The republican President Donald J. Trump, his team including Gary Cohn and Steven Mnuchin, and the republican US congressional representatives are hard at work selling the Americans on a huuuuge tax cut bill which primarily benefits the wealthy. But the president has also promised his supporters to lead in an infrastructure improvement law that is way overdue. It will cost over a trillion dollars which means that the USA cannot afford this bill.
These are the same republicans who were decrying any plans to stimulate our country’s economy at a time (2008-2009) when we were trying to fight against a sever recession because the country’s deficit would be increased. In contrast, they are now in 2017 rallying to do exactly what they previously howled against when the country is now in a period of economic expansion.
Here is the rest of the story…
On September 23, 2017, the Editorial Board of the Washington Post penned the following op-ed post, “So much for the party of fiscal responsibility.”
“AFTER ALL the GOP howling about deficits when President Barack Obama was trying to stave off a depression in 2009, Republicans now in power are getting ever closer to adding an enormous amount to the debt — not to save the economy but to finance a big tax cut. The hypocrisy is bad, but if they succeed, the consequences for the country would be far worse.”
“Republicans began their push to reshape the tax system by promising to make their reforms revenue neutral. Individual and corporate tax rates would be cut, they vowed, but so would expensive loopholes. With enough offsets, the government would lose no money and end up with a more efficient tax code.”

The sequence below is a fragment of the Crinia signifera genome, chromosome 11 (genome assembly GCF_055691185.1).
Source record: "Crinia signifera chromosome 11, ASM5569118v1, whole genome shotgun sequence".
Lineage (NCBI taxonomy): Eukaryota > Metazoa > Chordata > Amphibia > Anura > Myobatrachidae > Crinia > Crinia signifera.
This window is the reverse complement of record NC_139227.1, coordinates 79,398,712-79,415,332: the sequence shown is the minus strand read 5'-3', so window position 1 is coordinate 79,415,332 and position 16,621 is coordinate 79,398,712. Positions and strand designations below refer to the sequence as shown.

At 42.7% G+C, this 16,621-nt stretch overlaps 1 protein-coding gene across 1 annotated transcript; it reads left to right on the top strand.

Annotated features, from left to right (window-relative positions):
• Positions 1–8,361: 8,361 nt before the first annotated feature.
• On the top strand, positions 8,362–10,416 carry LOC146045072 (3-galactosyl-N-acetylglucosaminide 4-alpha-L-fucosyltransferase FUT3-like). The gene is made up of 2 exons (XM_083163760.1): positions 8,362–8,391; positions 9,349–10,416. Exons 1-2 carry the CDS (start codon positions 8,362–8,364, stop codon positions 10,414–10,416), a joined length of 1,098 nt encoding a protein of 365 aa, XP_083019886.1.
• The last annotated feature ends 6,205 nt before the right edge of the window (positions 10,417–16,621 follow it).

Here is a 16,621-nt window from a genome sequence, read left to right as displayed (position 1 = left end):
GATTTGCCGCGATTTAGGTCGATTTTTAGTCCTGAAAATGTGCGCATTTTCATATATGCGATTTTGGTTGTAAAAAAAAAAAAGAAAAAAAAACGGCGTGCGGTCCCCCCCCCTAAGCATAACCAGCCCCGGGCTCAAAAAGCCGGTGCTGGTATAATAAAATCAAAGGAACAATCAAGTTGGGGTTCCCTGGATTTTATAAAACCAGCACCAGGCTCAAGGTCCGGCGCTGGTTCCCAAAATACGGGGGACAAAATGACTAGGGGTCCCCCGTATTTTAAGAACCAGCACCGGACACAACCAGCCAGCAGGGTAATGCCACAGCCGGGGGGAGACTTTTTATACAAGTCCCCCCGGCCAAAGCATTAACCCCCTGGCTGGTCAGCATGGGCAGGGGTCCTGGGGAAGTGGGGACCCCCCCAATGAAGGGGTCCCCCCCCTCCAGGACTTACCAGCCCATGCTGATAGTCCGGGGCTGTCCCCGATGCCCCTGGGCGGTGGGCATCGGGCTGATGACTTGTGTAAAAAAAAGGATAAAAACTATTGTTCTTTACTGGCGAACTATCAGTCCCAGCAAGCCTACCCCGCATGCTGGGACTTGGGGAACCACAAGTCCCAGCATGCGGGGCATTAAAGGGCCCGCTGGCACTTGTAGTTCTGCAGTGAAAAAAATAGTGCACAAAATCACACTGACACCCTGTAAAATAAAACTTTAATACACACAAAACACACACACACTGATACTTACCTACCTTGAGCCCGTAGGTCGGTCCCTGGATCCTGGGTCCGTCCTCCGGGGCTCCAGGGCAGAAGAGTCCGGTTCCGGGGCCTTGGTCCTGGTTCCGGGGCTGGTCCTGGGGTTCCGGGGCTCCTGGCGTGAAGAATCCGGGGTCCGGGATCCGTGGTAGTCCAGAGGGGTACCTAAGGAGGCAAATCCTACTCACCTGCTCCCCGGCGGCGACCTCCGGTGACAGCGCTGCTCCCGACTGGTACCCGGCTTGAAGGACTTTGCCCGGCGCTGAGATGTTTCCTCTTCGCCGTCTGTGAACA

“But tax cuts are easy to hand out, while closing loopholes takes a bit more spine. So “tax reform” has steadily evolved toward “tax cuts.” And last week the Spineless Caucus scored a notable victory when Sen. Bob Corker (R-Tenn.), who had pressed for revenue neutrality, agreed to a budget framework that would allow $1.5 trillion in tax cuts without direct offsets.”
“Defenders of the plan say that it could still end up being revenue neutral, in part because economic growth would offset much or all of that $1.5 trillion hit. Outside experts, however, warn that these assurances are too optimistic. Changes in taxing and spending policy certainly can affect the rate of economic growth. But economists cannot project how much, nor the effects on federal revenue, with precision. Given the country’s already stretched finances, the only reasonable option is to avoid tax plans that could make budget problems worse, burdening future generations even more than they already will be.”
“The United States is in the midst of one of the longest periods of uninterrupted economic expansion in the country’s history, negating the case for a short-term stimulus in the form of unpaid-for tax cuts. Moreover, a demographic wave is set to clobber public finances, as baby boomers retire and demand expensive social services.”